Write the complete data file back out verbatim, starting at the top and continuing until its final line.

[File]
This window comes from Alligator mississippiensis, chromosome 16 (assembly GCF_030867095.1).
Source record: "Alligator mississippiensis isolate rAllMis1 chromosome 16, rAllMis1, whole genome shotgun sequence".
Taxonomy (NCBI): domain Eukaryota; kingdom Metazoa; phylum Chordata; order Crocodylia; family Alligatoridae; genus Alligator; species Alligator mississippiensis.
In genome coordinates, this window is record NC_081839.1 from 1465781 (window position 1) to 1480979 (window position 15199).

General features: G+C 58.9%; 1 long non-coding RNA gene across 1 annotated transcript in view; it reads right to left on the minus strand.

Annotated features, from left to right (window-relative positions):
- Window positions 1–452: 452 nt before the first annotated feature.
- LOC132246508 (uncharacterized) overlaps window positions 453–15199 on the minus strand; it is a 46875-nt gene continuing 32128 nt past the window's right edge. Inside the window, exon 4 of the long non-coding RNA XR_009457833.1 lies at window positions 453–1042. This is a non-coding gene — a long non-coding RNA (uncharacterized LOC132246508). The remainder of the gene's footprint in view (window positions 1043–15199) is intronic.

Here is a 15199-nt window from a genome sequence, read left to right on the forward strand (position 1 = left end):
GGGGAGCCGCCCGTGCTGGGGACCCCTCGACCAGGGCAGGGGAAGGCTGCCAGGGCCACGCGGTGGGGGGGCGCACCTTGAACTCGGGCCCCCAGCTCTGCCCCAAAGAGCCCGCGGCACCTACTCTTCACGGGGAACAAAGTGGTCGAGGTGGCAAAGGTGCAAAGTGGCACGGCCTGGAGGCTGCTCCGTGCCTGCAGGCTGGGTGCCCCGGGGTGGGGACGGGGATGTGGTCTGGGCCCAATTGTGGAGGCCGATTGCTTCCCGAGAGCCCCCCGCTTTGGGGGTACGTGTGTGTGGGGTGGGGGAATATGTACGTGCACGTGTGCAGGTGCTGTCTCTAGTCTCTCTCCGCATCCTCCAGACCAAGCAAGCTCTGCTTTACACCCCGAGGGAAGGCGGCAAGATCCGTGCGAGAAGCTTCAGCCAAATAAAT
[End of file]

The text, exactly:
This window comes from Alligator mississippiensis, chromosome 16 (assembly GCF_030867095.1).
Source record: "Alligator mississippiensis isolate rAllMis1 chromosome 16, rAllMis1, whole genome shotgun sequence".
Taxonomy (NCBI): domain Eukaryota; kingdom Metazoa; phylum Chordata; order Crocodylia; family Alligatoridae; genus Alligator; species Alligator mississippiensis.
In genome coordinates, this window is record NC_081839.1 from 1465781 (window position 1) to 1480979 (window position 15199).

General features: G+C 58.9%; 1 long non-coding RNA gene across 1 annotated transcript in view; it reads right to left on the minus strand.

Annotated features, from left to right (window-relative positions):
- Window positions 1–452: 452 nt before the first annotated feature.
- LOC132246508 (uncharacterized) overlaps window positions 453–15199 on the minus strand; it is a 46875-nt gene continuing 32128 nt past the window's right edge. Inside the window, exon 4 of the long non-coding RNA XR_009457833.1 lies at window positions 453–1042. This is a non-coding gene — a long non-coding RNA (uncharacterized LOC132246508). The remainder of the gene's footprint in view (window positions 1043–15199) is intronic.

Here is a 15199-nt window from a genome sequence, read left to right on the forward strand (position 1 = left end):
GGGGAGCCGCCCGTGCTGGGGACCCCTCGACCAGGGCAGGGGAAGGCTGCCAGGGCCACGCGGTGGGGGGGCGCACCTTGAACTCGGGCCCCCAGCTCTGCCCCAAAGAGCCCGCGGCACCTACTCTTCACGGGGAACAAAGTGGTCGAGGTGGCAAAGGTGCAAAGTGGCACGGCCTGGAGGCTGCTCCGTGCCTGCAGGCTGGGTGCCCCGGGGTGGGGACGGGGATGTGGTCTGGGCCCAATTGTGGAGGCCGATTGCTTCCCGAGAGCCCCCCGCTTTGGGGGTACGTGTGTGTGGGGTGGGGGAATATGTACGTGCACGTGTGCAGGTGCTGTCTCTAGTCTCTCTCCGCATCCTCCAGACCAAGCAAGCTCTGCTTTACACCCCGAGGGAAGGCGGCAAGATCCGTGCGAGAAGCTTCAGCCAAATAAAT